I sat down today and looked at my writing projects from the time I started to write seriously (Grade 10) till present day (a period of about eight years.) I’d like to share some of the things I discovered about my writing progress with you all.
– I finished eighteen short stories in those eight years. I’m being charitable to myself when I say I finished these stories. In reality they’re mostly first draft efforts, with the odd story that I took the time to revise into a second draft. Its fairly clear from my progression that I’ve gotten a much stronger handle on plot, character, and setting. I was surprised at how much ambition I showed in those early stories, though I lacked the foresight and skills to revise my work.
– I mostly wrote those stories for myself. I was trying to figure out who I was a writer; imitating various authors, trying different narrative styles, and playing with language. These days I’m more focused in my goals. I’ve been setting deadlines for myself, and started submitting my short stories to markets. Compared to my previous efforts, these stories are getting finished faster and I’m learning more from each one.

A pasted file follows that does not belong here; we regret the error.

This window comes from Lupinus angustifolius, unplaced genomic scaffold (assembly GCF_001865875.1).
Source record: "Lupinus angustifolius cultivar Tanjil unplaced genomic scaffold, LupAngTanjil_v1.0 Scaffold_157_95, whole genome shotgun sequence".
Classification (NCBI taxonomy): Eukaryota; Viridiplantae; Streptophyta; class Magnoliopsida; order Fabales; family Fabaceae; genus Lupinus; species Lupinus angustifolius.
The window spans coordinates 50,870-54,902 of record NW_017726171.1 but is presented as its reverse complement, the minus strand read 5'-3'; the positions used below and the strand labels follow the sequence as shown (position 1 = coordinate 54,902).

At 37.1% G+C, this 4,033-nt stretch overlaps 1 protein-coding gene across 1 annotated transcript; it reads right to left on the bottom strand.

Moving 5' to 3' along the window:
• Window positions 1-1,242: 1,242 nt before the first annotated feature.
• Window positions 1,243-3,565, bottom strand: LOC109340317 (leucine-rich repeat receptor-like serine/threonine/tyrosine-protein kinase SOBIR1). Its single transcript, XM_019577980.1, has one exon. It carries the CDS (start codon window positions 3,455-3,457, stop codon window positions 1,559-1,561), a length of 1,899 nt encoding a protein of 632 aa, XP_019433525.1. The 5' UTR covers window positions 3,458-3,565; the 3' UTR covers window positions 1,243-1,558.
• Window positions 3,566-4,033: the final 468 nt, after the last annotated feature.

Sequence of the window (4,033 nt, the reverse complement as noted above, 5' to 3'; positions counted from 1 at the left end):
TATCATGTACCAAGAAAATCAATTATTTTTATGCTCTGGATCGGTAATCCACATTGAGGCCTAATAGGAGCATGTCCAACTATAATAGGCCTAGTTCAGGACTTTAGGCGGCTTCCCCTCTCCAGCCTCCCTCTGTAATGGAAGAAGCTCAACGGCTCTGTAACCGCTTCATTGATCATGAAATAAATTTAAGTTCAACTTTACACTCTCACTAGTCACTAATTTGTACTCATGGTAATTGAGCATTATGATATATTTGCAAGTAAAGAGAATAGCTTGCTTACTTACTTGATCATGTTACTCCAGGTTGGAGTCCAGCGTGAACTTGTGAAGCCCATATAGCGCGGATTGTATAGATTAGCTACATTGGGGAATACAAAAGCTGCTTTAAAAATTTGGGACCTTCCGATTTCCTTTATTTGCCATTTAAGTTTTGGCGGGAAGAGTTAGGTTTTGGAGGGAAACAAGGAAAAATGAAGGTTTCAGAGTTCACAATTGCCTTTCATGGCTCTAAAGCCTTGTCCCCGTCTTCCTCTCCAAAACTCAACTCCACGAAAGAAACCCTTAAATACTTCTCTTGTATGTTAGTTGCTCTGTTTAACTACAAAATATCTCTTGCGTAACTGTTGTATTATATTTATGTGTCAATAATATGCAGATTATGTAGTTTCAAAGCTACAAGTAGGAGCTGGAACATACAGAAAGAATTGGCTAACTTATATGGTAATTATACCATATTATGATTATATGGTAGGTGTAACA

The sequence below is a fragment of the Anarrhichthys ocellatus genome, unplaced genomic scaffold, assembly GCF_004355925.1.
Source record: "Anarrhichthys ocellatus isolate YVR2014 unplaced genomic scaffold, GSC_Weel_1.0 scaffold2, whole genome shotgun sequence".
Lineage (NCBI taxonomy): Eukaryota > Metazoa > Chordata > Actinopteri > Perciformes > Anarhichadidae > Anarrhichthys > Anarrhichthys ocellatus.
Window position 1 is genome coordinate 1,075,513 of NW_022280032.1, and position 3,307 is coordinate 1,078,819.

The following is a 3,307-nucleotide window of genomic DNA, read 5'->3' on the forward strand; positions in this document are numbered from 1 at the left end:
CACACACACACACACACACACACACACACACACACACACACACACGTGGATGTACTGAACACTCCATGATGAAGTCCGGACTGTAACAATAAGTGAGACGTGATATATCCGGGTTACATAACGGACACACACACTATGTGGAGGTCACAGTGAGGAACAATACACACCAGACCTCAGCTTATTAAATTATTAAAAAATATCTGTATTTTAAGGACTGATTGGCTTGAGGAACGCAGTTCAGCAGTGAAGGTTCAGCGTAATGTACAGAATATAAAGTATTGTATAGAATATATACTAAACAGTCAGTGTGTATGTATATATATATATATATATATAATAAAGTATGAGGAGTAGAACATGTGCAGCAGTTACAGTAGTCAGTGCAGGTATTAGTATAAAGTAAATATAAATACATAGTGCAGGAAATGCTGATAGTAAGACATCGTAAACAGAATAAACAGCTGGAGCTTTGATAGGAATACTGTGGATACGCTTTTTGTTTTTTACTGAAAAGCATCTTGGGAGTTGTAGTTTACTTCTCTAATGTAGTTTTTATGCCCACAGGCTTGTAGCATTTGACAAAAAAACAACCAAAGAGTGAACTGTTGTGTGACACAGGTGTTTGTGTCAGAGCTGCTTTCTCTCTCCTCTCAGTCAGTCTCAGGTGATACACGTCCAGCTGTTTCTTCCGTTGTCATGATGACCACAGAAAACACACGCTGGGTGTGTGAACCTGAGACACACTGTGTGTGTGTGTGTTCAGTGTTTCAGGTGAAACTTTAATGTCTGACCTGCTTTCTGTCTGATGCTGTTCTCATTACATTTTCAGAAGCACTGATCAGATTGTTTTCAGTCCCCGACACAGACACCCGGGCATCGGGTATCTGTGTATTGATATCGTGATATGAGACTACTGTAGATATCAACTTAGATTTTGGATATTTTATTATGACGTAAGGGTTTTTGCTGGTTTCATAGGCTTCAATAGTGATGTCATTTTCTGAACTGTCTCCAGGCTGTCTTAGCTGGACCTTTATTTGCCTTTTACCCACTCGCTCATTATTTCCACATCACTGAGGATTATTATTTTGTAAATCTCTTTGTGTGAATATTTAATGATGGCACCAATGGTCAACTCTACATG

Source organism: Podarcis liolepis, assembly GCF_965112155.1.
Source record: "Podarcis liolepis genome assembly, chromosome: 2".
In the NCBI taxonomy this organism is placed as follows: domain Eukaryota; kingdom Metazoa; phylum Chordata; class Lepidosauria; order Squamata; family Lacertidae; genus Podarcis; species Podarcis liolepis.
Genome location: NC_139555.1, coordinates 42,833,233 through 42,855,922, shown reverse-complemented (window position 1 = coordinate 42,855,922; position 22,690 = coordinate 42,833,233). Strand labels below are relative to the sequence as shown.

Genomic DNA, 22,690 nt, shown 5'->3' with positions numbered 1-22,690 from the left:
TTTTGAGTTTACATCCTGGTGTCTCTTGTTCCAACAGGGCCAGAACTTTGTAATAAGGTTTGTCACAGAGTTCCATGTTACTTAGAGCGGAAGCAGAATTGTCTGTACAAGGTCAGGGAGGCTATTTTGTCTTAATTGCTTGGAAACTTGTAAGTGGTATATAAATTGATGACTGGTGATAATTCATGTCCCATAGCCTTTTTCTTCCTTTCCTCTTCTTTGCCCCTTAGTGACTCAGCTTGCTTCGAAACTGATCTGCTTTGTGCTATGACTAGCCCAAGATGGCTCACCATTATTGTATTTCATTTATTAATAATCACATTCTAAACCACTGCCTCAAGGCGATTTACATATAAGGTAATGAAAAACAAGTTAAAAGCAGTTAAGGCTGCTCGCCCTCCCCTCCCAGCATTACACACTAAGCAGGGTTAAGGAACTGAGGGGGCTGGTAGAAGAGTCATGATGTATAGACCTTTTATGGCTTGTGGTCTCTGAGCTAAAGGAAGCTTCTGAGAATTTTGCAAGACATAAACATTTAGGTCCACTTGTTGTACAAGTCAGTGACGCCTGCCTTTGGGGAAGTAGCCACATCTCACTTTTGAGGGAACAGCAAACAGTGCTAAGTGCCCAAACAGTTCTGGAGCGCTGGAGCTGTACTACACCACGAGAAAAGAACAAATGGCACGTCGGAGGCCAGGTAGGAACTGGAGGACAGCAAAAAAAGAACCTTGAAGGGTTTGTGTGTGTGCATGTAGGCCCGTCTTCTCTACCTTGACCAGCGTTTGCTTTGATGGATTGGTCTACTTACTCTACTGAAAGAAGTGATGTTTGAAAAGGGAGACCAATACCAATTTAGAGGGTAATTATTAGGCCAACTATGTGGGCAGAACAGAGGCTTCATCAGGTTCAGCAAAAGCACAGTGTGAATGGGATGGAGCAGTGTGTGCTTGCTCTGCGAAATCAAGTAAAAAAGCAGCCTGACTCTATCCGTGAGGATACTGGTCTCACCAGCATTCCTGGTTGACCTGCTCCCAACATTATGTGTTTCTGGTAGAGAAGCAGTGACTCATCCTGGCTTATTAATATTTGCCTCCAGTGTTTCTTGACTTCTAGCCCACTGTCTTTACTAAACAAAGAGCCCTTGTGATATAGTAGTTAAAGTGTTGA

– I’ve racked up close to 600 pages in free form journal writing. Writing a journal didn’t directly help my fiction writing but it did get me used to the act of writing on a daily basis. In retrospect, it was an invaluable habit for me to develop.
– A lot of my fiction writing was tied up in collaborative storytelling on online forums. An forum story role play (RP for short), for those not familiar with the concept, is basically a shared world story created and written about by a small group of writers in a fairly standard phpBB forum. I must’ve written reams of fiction in those days, although most of it is now erased from the Internet. Looking back on it now, forum storytelling was my first real exposure to longer form story with multiple characters and subplots.
Reflecting on progress is helpful, I think, because in the day to day process of writing we don’t perceive those imperceptible leaps in skill where the broken elements fix themselves and the story stands on its own.
In the end, I wrote a lot of fiction in those eight years, most of it bad. But from each story I finished I learned incrementally more about all the elements of story. In the long run, the last eight years have just been a drop in the bucket. Some of my favorite writers like Brandon Sanderson and Patrick Rothfuss needed twelve unpublished novels and ten years of focused work respectively to get published. Its at once humbling and exhilarating to see how far I’ve come on this journey and how far the road ahead is.